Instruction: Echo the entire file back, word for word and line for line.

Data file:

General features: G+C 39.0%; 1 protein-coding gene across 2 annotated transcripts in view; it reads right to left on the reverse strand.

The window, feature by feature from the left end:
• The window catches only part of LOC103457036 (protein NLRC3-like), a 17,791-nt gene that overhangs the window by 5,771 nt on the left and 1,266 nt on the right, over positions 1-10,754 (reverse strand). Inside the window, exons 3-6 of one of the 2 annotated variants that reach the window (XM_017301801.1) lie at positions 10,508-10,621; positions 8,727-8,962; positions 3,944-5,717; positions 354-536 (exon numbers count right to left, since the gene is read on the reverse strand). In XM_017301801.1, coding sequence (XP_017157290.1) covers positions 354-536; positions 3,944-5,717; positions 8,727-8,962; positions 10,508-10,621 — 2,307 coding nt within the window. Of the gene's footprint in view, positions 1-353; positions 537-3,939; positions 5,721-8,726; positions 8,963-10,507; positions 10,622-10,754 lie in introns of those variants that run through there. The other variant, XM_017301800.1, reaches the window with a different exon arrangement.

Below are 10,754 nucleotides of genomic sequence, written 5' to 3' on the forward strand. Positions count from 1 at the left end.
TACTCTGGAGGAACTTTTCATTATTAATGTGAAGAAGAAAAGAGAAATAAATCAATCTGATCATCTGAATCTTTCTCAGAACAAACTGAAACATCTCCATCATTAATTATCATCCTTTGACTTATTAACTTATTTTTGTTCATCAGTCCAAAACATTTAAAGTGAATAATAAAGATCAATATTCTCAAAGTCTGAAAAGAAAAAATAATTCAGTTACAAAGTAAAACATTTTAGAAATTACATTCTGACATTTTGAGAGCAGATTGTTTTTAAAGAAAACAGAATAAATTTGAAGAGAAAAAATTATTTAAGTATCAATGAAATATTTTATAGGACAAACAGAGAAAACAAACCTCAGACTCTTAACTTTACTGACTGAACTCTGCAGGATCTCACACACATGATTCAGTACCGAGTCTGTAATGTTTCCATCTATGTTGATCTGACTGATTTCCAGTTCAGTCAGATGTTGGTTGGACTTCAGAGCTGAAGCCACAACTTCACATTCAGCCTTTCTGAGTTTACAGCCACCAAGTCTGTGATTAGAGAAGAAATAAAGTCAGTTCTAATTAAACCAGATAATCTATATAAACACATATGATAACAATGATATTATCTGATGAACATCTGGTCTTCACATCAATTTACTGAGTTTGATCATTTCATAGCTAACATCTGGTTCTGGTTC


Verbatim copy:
General features: G+C 39.0%; 1 protein-coding gene across 2 annotated transcripts in view; it reads right to left on the reverse strand.

The window, feature by feature from the left end:
• The window catches only part of LOC103457036 (protein NLRC3-like), a 17,791-nt gene that overhangs the window by 5,771 nt on the left and 1,266 nt on the right, over positions 1-10,754 (reverse strand). Inside the window, exons 3-6 of one of the 2 annotated variants that reach the window (XM_017301801.1) lie at positions 10,508-10,621; positions 8,727-8,962; positions 3,944-5,717; positions 354-536 (exon numbers count right to left, since the gene is read on the reverse strand). In XM_017301801.1, coding sequence (XP_017157290.1) covers positions 354-536; positions 3,944-5,717; positions 8,727-8,962; positions 10,508-10,621 — 2,307 coding nt within the window. Of the gene's footprint in view, positions 1-353; positions 537-3,939; positions 5,721-8,726; positions 8,963-10,507; positions 10,622-10,754 lie in introns of those variants that run through there. The other variant, XM_017301800.1, reaches the window with a different exon arrangement.

Below are 10,754 nucleotides of genomic sequence, written 5' to 3' on the forward strand. Positions count from 1 at the left end.
TACTCTGGAGGAACTTTTCATTATTAATGTGAAGAAGAAAAGAGAAATAAATCAATCTGATCATCTGAATCTTTCTCAGAACAAACTGAAACATCTCCATCATTAATTATCATCCTTTGACTTATTAACTTATTTTTGTTCATCAGTCCAAAACATTTAAAGTGAATAATAAAGATCAATATTCTCAAAGTCTGAAAAGAAAAAATAATTCAGTTACAAAGTAAAACATTTTAGAAATTACATTCTGACATTTTGAGAGCAGATTGTTTTTAAAGAAAACAGAATAAATTTGAAGAGAAAAAATTATTTAAGTATCAATGAAATATTTTATAGGACAAACAGAGAAAACAAACCTCAGACTCTTAACTTTACTGACTGAACTCTGCAGGATCTCACACACATGATTCAGTACCGAGTCTGTAATGTTTCCATCTATGTTGATCTGACTGATTTCCAGTTCAGTCAGATGTTGGTTGGACTTCAGAGCTGAAGCCACAACTTCACATTCAGCCTTTCTGAGTTTACAGCCACCAAGTCTGTGATTAGAGAAGAAATAAAGTCAGTTCTAATTAAACCAGATAATCTATATAAACACATATGATAACAATGATATTATCTGATGAACATCTGGTCTTCACATCAATTTACTGAGTTTGATCATTTCATAGCTAACATCTGGTTCTGGTTC